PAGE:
# Moment of inertia for a rhombus

Hi, this is the question:

Give the moment of inertia for a rhombus with sides of length c and mass m, about an axis that is parallel to the plane of the rhombus and goes from one corner to the opposite corner.

I have set up the integral:

I=(m/c^2)*2* int(from x=0 to x=c) int(from y=x to y=-x+c*sqrt2)x^2dydx.

where I have used the y-axis as the axis of rotation.

I don't know if this is the correct integral. In particular I suspect of the 2 multiplying the first integral. The thing is that this 2 would be correct if I were just finding the area of the rhombus, but since i have introduced the
x^2 that doesn't have anything to do with the area, then I don't know if it works here.

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Hmm, I don't know why you have a two multiplying it.

Did you use this as your moment?
$$I = \iint(x^2 + y^2) \rho (x,y) dA$$

I see the bounds to going from x=c to x=(x-c)c and y=0 to y=c/sqrt(2).

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No. I'm not sure I understand the bounds that u give for x.

Oh sorry the bounds for x that i give in the expresion is wrong. The correct bounds for x are 0<=x<=c/sqrt2.

OlderDan
Homework Helper
Hmm, I don't know why you have a two multiplying it.

Did you use this as your moment?
$$I = \iint(x^2 + y^2) \rho (x,y) dA$$

I see the bounds to going from x=c to x=(x-c)c and y=0 to y=csqrt(2).
I think you have the wrong axis. The axis is in the plane of the rhombus

OlderDan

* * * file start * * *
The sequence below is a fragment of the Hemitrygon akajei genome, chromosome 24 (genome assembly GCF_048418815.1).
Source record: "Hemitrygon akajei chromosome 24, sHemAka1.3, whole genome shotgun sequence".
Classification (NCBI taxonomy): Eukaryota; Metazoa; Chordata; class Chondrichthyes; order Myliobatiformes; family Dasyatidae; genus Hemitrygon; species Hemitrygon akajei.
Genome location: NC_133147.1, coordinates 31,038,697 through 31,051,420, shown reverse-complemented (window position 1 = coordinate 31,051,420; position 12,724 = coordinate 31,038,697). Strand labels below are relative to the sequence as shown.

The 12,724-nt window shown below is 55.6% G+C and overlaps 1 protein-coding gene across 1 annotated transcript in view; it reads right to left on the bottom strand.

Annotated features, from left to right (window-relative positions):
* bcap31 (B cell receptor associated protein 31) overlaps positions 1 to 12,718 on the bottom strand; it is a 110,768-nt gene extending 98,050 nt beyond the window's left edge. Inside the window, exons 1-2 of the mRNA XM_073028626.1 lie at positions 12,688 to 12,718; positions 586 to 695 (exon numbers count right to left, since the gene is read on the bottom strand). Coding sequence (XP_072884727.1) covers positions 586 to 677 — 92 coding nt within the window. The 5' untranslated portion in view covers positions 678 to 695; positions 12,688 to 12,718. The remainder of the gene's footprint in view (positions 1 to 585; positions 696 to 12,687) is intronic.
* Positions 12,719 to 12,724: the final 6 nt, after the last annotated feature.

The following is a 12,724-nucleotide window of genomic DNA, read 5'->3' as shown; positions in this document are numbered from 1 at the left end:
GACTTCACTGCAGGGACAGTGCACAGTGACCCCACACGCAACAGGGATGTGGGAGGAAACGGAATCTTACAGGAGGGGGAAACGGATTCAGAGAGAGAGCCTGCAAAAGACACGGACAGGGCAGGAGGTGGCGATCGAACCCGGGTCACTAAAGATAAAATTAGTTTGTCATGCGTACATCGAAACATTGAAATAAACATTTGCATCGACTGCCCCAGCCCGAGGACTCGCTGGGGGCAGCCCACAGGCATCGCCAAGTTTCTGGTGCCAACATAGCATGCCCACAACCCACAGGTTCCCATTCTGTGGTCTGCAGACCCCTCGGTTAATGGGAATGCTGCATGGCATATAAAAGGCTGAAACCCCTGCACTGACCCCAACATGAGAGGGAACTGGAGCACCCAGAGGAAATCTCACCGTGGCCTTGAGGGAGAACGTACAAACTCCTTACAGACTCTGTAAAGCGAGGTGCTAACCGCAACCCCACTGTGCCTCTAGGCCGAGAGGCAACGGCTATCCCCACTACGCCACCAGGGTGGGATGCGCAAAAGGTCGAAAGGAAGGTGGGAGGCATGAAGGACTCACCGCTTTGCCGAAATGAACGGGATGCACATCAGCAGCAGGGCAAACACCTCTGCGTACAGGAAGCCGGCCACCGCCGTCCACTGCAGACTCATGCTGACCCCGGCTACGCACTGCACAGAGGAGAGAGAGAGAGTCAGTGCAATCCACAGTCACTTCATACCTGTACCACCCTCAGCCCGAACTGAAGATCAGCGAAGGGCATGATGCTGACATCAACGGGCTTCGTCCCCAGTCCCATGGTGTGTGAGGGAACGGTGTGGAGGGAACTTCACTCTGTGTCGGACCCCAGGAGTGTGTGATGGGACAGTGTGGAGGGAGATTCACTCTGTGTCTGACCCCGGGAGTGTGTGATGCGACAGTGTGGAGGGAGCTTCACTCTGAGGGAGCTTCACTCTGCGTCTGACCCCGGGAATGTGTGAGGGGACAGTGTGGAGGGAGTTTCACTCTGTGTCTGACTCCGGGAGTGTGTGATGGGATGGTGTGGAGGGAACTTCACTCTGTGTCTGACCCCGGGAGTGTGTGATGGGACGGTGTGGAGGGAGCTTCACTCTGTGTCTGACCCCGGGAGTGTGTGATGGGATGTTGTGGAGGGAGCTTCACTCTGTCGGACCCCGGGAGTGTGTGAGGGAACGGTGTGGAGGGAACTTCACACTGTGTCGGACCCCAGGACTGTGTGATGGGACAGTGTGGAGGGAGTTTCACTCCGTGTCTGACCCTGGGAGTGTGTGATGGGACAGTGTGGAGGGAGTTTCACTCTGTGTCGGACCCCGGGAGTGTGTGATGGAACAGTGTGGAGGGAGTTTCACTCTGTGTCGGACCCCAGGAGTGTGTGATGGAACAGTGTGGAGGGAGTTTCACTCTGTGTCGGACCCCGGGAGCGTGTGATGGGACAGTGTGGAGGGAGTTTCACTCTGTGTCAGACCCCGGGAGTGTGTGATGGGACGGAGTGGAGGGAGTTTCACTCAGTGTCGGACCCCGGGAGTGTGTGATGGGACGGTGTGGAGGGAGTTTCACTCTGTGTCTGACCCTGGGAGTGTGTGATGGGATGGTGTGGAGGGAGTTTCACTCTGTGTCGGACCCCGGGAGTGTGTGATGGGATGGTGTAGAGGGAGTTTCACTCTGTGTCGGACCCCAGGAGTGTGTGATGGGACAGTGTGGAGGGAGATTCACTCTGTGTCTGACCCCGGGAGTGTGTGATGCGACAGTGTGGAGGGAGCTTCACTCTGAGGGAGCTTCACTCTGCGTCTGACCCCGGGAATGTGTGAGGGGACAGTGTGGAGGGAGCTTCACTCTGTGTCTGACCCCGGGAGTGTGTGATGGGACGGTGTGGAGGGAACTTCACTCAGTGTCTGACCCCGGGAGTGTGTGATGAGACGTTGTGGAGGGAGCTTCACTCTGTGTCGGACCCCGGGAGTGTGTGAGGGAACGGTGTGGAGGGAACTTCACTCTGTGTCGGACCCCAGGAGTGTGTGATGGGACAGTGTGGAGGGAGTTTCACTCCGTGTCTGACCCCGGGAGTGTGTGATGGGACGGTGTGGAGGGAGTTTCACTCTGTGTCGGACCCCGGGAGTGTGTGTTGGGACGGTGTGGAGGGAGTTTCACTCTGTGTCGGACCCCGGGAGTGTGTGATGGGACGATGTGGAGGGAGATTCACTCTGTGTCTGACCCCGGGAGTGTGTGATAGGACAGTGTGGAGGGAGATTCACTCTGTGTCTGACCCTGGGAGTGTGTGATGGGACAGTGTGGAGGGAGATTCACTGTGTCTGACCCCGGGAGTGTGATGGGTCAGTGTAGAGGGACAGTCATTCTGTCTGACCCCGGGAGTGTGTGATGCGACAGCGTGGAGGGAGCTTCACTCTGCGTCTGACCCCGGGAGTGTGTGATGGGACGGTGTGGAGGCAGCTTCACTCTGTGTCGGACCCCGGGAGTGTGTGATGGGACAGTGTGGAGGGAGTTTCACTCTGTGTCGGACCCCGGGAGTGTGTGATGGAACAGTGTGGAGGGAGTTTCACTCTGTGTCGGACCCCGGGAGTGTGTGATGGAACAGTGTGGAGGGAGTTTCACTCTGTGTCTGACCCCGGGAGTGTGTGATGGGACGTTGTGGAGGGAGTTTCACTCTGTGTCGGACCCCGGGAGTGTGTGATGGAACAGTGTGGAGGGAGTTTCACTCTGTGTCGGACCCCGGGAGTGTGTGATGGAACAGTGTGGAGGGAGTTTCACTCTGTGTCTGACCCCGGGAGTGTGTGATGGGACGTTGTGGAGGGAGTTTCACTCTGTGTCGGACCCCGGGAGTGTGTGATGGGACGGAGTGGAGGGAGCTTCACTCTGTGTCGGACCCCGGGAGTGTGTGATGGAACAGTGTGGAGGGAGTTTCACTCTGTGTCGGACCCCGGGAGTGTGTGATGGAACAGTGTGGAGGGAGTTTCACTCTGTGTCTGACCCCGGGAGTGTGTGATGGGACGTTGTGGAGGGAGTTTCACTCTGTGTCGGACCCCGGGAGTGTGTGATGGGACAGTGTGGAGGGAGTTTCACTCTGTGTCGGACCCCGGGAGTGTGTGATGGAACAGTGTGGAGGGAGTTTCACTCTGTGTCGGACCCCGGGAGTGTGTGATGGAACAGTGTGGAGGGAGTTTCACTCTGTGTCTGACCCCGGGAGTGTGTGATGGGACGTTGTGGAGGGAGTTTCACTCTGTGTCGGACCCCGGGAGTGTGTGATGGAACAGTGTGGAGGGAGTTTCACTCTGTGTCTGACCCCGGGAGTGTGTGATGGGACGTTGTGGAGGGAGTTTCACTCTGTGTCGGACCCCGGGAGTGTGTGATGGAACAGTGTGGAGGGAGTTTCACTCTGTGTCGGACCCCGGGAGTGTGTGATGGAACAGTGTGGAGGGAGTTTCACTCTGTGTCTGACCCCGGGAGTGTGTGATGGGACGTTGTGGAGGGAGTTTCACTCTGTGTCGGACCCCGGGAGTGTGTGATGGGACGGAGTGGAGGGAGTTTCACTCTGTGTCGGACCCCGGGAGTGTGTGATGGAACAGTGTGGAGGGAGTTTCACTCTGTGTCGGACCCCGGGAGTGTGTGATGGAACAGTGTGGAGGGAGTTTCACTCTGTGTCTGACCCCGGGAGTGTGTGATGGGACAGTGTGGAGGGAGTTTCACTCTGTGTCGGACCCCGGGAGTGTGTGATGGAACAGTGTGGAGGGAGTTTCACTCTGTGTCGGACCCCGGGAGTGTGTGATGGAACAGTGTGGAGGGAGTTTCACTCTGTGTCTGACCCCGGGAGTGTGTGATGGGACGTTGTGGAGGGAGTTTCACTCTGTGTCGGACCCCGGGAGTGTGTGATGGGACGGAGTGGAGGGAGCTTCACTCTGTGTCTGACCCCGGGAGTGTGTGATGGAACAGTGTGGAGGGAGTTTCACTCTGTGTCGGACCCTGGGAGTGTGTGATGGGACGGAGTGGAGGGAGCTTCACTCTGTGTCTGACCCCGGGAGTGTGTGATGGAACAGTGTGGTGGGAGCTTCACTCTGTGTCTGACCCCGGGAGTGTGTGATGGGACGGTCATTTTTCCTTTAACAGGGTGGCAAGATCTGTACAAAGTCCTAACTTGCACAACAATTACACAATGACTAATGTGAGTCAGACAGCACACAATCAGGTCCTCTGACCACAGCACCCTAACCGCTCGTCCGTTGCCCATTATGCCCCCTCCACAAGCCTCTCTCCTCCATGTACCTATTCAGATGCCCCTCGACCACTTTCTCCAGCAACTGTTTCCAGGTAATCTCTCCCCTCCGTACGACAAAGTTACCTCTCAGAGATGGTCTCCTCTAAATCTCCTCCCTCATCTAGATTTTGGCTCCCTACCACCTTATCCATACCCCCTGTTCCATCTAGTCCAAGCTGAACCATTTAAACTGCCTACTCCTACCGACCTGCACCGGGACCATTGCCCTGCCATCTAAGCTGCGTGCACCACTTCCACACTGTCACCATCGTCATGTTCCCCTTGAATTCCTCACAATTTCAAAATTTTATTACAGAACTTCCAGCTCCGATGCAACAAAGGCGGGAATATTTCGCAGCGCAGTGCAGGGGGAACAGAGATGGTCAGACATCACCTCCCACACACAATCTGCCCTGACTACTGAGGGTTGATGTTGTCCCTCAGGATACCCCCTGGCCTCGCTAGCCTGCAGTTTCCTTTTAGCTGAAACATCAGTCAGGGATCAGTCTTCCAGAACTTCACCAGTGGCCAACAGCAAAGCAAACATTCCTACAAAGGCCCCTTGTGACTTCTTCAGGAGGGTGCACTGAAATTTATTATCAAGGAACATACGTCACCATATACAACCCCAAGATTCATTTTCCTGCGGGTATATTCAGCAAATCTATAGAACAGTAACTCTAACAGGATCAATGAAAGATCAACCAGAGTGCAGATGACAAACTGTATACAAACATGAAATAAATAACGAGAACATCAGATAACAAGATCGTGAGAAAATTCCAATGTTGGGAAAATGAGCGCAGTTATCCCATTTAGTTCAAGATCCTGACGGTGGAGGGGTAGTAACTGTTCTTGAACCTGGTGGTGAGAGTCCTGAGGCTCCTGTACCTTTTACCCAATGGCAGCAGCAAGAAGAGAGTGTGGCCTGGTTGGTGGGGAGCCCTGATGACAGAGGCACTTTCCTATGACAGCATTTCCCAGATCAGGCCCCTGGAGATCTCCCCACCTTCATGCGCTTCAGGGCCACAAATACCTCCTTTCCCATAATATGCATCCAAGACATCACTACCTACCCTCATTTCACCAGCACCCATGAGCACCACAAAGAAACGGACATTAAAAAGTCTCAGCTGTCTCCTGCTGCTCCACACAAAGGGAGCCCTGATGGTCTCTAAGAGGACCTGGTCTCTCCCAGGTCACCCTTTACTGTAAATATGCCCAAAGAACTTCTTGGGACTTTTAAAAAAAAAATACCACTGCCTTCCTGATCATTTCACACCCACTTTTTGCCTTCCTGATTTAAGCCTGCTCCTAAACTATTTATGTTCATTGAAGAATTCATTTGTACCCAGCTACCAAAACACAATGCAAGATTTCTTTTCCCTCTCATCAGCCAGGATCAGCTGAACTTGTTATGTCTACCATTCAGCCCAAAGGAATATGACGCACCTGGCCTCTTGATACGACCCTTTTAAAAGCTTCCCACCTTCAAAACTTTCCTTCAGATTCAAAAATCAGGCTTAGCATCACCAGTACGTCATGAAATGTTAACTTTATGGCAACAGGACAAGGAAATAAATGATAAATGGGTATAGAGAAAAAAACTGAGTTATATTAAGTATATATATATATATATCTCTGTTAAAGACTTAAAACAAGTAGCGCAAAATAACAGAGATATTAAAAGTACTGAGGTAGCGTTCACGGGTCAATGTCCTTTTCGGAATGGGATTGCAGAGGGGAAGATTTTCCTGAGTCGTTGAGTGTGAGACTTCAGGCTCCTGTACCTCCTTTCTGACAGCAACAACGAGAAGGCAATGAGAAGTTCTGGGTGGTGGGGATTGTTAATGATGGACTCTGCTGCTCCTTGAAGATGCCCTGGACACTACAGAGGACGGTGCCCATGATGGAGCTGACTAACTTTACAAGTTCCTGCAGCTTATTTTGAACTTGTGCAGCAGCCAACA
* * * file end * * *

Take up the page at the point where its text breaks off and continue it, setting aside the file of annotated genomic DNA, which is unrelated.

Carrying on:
Homework Helper
Hi, this is the question:

Give the moment of inertia for a rhombus with sides of length c and mass m, about an axis that is parallel to the plane of the rhombus and goes from one corner to the opposite corner.

I have set up the integral:

I=(m/c^2)*2* int(from x=0 to x=c) int(from y=x to y=-x+c*sqrt2)x^2dydx.

where I have used the y-axis as the axis of rotation.

I don't know if this is the correct integral. In particular I suspect of the 2 multiplying the first integral. The thing is that this 2 would be correct if I were just finding the area of the rhombus, but since i have introduced the
x^2 that doesn't have anything to do with the area, then I don't know if it works here.
Don't you need to know the angle of the rhombus?

I put the 2 in there because I gave those boundaries for x. The actual area of the rhombus is the double of what those boundaries in the integrals represent. But again, i'm not sure that is right. Help please.

Sure. Once the rhombus is cut in half by the axis, there are four 45 degree angles and two 90. But why do u ask?

Oops, you're right. You don't need the angles of the rhombus if all the sides are equal, i.e. lozenge.

OlderDan
Homework Helper
Oops, you're right. You don't need the angles of the rhombus if all the sides are equal, i.e. lozenge.
You do need the angle. A rhombus has 4 equal sides and can have any smaller angle. I take it from the other post that this is actually a square.

Sure. Once the rhombus is cut in half by the axis, there are four 45 degree angles and two 90. But why do u ask?